In Praise of the Dullness of January and Five Books About Japan
Letters From Japan, January 2024: delightful dullness of January and five books about Japan
Happy belated New Year. I love January. I love how dull it is. It feels like the only month that we are not under the pressure to feel joyful solely due to the season. There is no holiday spirit; there is no sense of hope brought on by that first flower that blooms in the spring, no promises attached to the first sip of a chilled white wine enjoyed on an empty stomach in a late summer afternoon in a seaside town or that light evening breeze that gently reminds us that it is autumn. It is dull all the way.
In January, if you feel joyful, that is wonderful (I kind of do; I enjoy the expectation-less mood of the month). If you do not, it is also okay and, honestly, expected. Melancholy, lack of motivation, and general disinterest are all acceptable mental states; there is no seasonal or social pressure to feel differently.
While northern regions like Hokkaido and Tohoku are particularly striking during January due to heavy snowfall, the weather and scenery in Tokyo go along with the blandness of the month. The mornings and evenings are icy-cold (as in sleeping with socks on icy, ugh), the sky is often blue, but the trees are leafless, and there are no colorful flowers. There is rarely any snow in the city. Unless you are into snow sports, hiking in nearby mountains is not an option to satisfy one`s recreational needs.
So spending an entire Sunday in bed watching Netflix and, if you want to feel a little better about your day and yourself, reading (even without the soothing effect of a gentle autumn rain hitting your windows) seems like the two perfect January activities in Tokyo. Or, I think so.
Five books about Japan
Japan is culturally one of the most fascinating countries, but it does not unveil itself quickly. The language barrier, a very strong one, makes it difficult to get a deeper understanding of the traditions and cultural context that make the country a unique destination.
But fortunately, there is an extensive selection of books about Japan originally written in English or translated into English that help one to put initial observations about the country in a better context or get pre-acquainted with its culture before the trip. For this month's letter, I picked five Japan-themed books, each touching upon a different aspect of the country's culture, that may make good companions for a trip to Japan.1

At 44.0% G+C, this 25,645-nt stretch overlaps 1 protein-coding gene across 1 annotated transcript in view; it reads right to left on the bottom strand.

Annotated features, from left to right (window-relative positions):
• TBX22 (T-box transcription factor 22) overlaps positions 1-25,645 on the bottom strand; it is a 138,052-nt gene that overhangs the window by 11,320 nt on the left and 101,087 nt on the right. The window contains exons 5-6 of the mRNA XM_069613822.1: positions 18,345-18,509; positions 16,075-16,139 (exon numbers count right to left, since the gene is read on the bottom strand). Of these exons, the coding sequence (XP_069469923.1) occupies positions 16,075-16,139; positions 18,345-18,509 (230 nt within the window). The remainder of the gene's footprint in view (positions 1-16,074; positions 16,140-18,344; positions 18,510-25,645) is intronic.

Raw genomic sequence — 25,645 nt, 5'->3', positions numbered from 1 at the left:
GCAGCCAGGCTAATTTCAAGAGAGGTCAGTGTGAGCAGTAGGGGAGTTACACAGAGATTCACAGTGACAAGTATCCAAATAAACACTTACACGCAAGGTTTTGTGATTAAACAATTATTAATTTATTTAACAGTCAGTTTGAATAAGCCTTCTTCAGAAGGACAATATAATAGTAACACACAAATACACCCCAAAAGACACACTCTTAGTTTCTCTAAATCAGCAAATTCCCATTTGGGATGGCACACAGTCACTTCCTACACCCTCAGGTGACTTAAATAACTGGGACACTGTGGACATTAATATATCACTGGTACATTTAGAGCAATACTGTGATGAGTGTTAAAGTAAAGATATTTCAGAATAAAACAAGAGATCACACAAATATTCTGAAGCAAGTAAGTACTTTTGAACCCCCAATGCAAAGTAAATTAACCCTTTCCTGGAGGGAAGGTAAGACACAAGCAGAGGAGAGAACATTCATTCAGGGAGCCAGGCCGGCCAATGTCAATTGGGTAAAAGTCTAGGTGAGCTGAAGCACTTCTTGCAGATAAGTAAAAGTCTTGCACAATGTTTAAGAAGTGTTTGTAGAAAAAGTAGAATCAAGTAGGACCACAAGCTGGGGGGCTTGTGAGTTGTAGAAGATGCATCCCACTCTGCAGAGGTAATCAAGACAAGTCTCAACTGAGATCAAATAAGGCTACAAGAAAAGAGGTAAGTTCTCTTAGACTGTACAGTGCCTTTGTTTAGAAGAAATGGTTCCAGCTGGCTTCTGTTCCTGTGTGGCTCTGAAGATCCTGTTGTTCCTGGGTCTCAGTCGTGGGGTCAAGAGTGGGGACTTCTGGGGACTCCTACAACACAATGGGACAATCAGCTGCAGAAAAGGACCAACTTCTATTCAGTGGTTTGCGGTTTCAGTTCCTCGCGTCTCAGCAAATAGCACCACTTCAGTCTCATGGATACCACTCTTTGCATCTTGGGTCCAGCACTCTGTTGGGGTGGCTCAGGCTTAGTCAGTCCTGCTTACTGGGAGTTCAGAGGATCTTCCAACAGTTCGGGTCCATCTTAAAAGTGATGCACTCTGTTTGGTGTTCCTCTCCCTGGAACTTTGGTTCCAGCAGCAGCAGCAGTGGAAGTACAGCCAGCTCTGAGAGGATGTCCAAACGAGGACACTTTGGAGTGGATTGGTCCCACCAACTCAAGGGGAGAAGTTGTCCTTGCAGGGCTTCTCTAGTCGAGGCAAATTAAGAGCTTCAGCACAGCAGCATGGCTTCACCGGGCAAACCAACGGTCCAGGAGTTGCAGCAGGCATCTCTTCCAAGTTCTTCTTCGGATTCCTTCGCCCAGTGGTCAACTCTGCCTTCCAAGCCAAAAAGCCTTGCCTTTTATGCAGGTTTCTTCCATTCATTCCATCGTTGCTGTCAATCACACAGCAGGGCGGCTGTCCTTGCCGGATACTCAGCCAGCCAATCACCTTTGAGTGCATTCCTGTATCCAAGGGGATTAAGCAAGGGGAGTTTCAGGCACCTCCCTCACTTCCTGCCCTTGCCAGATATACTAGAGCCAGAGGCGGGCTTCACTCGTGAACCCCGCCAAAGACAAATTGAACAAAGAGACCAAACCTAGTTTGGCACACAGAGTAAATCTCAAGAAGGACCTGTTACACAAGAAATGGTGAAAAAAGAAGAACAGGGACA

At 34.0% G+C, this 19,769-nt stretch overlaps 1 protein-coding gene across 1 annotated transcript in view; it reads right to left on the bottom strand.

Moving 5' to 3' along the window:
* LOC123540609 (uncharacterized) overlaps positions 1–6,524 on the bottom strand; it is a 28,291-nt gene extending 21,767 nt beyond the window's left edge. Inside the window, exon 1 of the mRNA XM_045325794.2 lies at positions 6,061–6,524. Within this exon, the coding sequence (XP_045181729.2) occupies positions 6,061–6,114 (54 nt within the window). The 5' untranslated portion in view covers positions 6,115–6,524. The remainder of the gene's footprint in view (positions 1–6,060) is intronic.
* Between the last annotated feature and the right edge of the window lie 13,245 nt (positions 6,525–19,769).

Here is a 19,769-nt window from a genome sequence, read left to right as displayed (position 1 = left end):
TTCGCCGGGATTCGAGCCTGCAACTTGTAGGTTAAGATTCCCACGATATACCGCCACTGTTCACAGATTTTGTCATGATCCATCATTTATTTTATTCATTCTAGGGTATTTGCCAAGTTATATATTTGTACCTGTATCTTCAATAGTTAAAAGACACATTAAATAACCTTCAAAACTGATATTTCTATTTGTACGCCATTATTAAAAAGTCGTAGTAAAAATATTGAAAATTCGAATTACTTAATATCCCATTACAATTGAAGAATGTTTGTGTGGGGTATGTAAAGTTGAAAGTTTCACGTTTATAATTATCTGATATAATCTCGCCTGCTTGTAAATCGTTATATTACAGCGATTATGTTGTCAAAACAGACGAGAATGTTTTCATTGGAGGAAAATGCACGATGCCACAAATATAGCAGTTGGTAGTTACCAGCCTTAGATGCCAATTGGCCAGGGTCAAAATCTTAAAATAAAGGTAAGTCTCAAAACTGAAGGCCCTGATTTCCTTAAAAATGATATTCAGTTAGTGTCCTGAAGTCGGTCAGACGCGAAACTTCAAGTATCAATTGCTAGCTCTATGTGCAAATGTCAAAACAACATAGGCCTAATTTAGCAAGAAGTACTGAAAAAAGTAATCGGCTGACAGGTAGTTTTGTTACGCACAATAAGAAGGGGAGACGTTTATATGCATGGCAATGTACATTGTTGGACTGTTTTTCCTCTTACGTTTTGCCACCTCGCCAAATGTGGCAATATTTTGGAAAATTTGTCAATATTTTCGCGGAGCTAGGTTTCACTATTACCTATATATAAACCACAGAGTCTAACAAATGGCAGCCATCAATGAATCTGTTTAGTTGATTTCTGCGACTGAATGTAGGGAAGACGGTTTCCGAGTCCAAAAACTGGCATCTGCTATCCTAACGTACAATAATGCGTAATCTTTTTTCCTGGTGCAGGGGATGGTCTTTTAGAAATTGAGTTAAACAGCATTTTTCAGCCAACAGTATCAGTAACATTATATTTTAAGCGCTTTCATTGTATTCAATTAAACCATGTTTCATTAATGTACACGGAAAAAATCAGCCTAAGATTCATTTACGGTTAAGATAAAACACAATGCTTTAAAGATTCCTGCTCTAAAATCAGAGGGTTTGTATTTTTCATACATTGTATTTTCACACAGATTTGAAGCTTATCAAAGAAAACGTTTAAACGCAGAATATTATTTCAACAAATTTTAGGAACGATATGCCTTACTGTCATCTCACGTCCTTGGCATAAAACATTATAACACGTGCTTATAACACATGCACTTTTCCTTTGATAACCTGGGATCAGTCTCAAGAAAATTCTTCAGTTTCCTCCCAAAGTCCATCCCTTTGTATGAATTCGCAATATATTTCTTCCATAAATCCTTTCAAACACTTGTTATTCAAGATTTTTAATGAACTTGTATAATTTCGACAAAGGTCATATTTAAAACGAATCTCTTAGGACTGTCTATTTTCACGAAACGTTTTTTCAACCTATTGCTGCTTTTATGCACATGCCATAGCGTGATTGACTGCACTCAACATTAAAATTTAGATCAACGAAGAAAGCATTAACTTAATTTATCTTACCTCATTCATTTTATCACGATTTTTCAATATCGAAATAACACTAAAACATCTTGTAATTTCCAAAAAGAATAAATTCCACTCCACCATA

I have to warn you. As you will shortly notice, I am terrible at writing book reviews. I find it extremely difficult to put together even short 9-10 sentence reviews on Goodreads - how many times can you mention that the book was "engaging" or "delightfully surprising" after all? So please do not take this post as an attempt to provide meaningful book reviews but as a mere list-style post about some of my favorite books related to Japan.
Lost Japan: Last Glimpse of Beautiful Japan by Alex Kerr
Lost Japan is one of the best books about Japan written by a foreigner. The book, which partially reads as a memoir, is a collection of fourteen essays by Kerr that touches upon various cultural features of the country. He introduces us to kabuki, life in rural Japan (in the deliciously remote Iya Valley in Shikoku), calligraphy, and many other aspects of Japan that he is, or once was, fascinated with. Unavoidably, there is also strong criticism - as the title suggests - but with a genuinely affectionate tone.
But do not read this excellent book by Alex Kerr during or before your first trip to Japan. Let yourself get amazed by the country first and fall in love with it blindly without noticing any of its unpleasant sides. If you loved Japan the first time, you will likely come back.
On your second visit to Japan, you may start noticing certain things about the country that are not all that fascinating - “What is that abandoned concrete building doing on an otherwise pristine beach?” By your third visit (“Oh, so these are not native but planted trees, an entire forest of planted trees? And that is a result of a state policy?”), you will likely be ready to read Alex Kerr's book to confirm your doubts about the country that you once madly fell in love with.
Do not worry, though. By then, even though the butterflies may be gone, your love for Japan will already be deep enough that you will continue to love it no matter what. Alex Kerr still lives in Japan for part of the year (dividing his time between Japan and Thailand), if that helps.
Lost Japan is a great read to dive into the world of an exceptional mind who is madly in love with Japan but is also not reluctant to criticize the country and walk us through how it changed over the decades.2
The Setting Sun by Osamu Dazai
I must confess that it took me a while to get into this book, but once I did, I did not want it to end—an excellent post-war Japan story by Osamu Dazai.